In his September 20 speech at NYU, John Kerry finally took a firm stand against the war in Iraq–a position he may already have abandoned and adopted again by the time you read this. He also cited some provocative (and debatable) numbers.
One was 23, the "number of different rationales for this war." Another was "35 to 40," the number of "countries [that] have greater capability to build a nuclear bomb than Iraq did in 2003."
President Bush's speech at the U.N. the next day, in which he argued that security can be achieved only by spreading democracy and freedom throughout the world, prompted me to look up another number: 49. That's how many countries were "not free" at the end of last year, according to Freedom House's annual tally. Throw in the 55 that were only "partly free," and you've got 104 countries (out of 192) in need of liberation.
Thanks to the United States, according to the president, two of those countries, Iraq and Afghanistan, will be moving into the "free" column any day now. Although that's not the impression you get from reading the papers or watching the news, maybe Bush is right. Still, any honest observer has to concede that it's an iffy proposition.
In the case of Afghanistan, changing the government was incidental to the main mission of attacking Al Qaeda and its Taliban allies, a clear act of self-defense. It would be nice (not least for the people of Afghanistan) if something like a liberal democracy took root there, but any sort of U.S.-friendly, reasonably stable and effective government would serve the goal of denying a refuge to terrorists.
In Iraq, by contrast, the main goal apparently was to replace Saddam Hussein's brutal dictatorship with a constitutionally limited, democratic government that respects individual rights and the rule of law. Inspired by this example, we're told, other countries in the region will get on "the path to democracy and freedom," thereby relieving the oppression, misery, and anger on which terrorism feeds.
That this was the real rationale out of the two dozen or so comes as a surprise to many people who thought they followed the debate over war with Iraq pretty closely. Personally, I was most impressed by the weapons-of-mass-destruction and links-to-terrorism rationales, which didn't quite pan out. But I'm assured by people sophisticated in matters of foreign policy that expanding "the circle of liberty and security," as Bush put it at the U.N., was the strategy all along.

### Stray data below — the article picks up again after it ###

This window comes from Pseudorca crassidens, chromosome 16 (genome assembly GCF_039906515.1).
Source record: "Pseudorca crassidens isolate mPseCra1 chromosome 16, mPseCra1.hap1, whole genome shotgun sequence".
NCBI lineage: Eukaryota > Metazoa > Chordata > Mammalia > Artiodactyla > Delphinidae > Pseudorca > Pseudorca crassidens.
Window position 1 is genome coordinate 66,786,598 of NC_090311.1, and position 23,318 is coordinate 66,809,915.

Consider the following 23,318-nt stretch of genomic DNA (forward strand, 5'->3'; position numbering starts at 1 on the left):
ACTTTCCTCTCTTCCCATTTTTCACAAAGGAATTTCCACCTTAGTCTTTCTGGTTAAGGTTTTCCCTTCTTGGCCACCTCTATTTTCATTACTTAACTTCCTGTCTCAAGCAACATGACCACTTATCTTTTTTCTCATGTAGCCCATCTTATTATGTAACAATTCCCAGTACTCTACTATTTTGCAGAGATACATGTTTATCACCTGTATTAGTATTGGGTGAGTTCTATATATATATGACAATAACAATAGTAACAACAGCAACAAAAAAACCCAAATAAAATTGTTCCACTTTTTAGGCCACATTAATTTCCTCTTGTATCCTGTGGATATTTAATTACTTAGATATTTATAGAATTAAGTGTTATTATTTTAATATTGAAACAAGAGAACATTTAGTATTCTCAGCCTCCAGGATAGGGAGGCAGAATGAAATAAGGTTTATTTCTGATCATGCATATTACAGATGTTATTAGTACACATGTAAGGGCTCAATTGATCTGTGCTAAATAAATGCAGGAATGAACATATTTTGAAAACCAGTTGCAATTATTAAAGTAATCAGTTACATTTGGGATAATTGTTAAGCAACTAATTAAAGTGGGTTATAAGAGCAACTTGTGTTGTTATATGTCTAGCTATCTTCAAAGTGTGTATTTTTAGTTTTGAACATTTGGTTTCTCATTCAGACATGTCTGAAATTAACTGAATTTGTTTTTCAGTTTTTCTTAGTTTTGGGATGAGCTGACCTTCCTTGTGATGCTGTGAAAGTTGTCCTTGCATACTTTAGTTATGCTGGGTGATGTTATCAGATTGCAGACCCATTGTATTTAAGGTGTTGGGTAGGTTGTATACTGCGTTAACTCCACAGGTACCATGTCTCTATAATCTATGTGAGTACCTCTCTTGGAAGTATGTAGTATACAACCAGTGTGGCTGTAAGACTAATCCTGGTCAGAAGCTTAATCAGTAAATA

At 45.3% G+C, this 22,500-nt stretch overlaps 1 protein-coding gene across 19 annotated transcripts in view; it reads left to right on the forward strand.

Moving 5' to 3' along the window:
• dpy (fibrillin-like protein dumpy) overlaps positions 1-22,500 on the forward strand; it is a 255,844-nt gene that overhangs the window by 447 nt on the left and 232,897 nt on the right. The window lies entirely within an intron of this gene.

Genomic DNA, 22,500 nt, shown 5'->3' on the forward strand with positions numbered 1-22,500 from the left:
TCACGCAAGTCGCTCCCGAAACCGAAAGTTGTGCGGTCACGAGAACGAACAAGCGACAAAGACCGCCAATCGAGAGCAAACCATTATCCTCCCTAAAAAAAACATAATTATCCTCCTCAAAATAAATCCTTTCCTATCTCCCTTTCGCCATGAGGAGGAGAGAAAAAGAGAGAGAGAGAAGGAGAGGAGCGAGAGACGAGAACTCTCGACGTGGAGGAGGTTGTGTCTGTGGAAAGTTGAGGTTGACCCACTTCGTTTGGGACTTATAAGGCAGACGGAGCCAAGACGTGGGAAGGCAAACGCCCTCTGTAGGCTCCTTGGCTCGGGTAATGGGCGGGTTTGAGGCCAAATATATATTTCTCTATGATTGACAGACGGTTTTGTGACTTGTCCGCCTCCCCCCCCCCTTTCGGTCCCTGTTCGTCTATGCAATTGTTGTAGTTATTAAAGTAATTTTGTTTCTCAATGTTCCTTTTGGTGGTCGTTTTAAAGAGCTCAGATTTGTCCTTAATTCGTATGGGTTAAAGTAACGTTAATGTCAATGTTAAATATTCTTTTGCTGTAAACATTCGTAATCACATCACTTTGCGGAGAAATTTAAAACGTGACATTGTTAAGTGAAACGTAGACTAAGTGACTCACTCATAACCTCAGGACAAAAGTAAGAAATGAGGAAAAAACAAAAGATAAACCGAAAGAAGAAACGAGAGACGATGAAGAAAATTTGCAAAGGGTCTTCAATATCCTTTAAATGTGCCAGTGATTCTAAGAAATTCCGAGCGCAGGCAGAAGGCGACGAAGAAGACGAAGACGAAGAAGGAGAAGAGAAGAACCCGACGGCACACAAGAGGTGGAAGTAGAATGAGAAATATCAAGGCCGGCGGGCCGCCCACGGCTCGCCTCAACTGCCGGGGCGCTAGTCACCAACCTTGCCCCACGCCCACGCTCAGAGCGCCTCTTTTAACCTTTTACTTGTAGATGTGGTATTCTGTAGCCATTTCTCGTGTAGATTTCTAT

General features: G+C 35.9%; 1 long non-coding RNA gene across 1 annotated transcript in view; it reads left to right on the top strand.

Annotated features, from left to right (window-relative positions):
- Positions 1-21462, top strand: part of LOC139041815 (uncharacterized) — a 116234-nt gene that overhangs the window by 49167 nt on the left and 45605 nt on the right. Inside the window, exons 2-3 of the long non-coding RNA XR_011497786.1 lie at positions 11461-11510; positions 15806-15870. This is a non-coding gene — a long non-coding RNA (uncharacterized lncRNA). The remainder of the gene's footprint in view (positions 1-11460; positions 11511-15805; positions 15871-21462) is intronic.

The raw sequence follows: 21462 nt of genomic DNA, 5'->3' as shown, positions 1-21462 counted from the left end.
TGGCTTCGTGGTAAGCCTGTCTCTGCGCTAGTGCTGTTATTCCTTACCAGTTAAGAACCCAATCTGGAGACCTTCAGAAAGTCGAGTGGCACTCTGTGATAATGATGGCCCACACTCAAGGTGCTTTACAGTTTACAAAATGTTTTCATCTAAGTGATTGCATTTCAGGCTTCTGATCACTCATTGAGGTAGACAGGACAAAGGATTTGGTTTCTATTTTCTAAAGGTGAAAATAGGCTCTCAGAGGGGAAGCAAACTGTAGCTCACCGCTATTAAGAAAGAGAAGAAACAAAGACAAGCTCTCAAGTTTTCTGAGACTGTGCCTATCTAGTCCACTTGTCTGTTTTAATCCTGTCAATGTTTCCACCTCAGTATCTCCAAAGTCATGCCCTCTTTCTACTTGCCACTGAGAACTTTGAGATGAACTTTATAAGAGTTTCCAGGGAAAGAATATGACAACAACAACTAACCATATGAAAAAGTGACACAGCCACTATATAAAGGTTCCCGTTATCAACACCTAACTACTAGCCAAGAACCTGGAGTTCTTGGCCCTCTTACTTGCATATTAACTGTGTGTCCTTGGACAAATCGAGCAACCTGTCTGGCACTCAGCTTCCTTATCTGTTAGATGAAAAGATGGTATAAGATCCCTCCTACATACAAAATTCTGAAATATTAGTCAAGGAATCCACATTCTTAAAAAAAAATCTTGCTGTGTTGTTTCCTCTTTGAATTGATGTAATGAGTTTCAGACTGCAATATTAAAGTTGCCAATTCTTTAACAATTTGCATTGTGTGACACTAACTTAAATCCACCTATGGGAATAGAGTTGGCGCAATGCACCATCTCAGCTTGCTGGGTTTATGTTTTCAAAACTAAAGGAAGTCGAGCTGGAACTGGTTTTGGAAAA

The president argued that "our world needs a new definition of security. Our security is not merely found in spheres of influence or some balance of power; the security of our world is found in the advancing rights of mankind."
There was much truth in what Bush said: that dictatorships are more likely than democracies to start wars and to support terrorism, that their subjects are more inclined to join terrorist groups than are the citizens of free nations. But other things the president said and did that day suggested that defending America and promoting democracy are not always compatible.
In discussing the alliance against terrorism, Bush made a gesture of solidarity with Russia, a country that is only "partly free" and getting less so (largely in the name of fighting terrorism). After the speech Bush met with another ally in the war on terrorism, the president of decidedly unfree Pakistan. The governments of "not free" countries such as Egypt and Saudi Arabia likewise are assisting the U.S. in the fight against Al Qaeda and other terrorist groups.
"For too long, many nations, including my own, tolerated, or even excused, oppression in the Middle East in the name of stability," Bush told the General Assembly. "The oppression became common, but stability never arrived."
Again, this is only partly true. Iraq under Saddam was a horrible place to live, but the country is more of a haven for terrorists now than it was before the war.
Unless you're blinded by partisanship, it's hard to deny that the war in Iraq so far has made America less safe by fostering terrorism and diverting us from the struggle against Al Qaeda. The fact that John Kerry lately has endorsed these criticisms does not make them less valid. The question is whether the short-term risk will be outweighed by the long-term benefit of waging war to make the world safe through democracy.